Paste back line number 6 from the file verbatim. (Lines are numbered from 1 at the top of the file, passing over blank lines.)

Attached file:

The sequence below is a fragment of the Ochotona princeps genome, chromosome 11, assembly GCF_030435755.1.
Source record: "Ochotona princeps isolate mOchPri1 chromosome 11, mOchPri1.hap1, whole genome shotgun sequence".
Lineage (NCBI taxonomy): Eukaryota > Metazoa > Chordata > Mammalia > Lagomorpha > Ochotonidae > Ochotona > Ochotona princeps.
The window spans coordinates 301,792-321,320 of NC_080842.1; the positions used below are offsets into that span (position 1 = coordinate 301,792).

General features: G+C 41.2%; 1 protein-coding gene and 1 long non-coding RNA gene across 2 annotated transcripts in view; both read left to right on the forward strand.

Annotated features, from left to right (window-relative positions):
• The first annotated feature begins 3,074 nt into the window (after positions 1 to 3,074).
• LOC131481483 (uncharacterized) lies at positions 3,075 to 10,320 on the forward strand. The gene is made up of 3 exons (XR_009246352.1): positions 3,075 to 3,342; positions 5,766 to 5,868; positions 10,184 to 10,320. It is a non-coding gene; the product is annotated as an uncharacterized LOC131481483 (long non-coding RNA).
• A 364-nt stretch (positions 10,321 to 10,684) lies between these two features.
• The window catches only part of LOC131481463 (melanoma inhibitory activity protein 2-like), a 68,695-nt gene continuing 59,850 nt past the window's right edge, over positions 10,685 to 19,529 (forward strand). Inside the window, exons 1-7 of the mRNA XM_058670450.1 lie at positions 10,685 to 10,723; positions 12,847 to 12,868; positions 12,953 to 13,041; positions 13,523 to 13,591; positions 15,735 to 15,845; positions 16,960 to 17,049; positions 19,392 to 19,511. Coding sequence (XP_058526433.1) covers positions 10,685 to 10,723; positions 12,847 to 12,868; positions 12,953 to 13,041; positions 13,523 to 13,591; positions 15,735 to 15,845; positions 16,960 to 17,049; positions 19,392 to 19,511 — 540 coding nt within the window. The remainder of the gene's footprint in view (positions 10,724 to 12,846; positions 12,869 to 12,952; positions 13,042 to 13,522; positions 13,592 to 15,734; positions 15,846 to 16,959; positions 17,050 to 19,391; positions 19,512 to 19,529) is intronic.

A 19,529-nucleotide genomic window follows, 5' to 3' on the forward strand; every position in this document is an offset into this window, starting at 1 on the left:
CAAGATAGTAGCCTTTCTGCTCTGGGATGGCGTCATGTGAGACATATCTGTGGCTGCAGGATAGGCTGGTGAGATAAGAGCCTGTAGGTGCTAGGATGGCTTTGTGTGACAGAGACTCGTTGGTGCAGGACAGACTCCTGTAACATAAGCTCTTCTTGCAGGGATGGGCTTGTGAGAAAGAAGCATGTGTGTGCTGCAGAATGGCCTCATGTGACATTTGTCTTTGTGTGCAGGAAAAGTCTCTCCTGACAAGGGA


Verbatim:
Annotated features, from left to right (window-relative positions):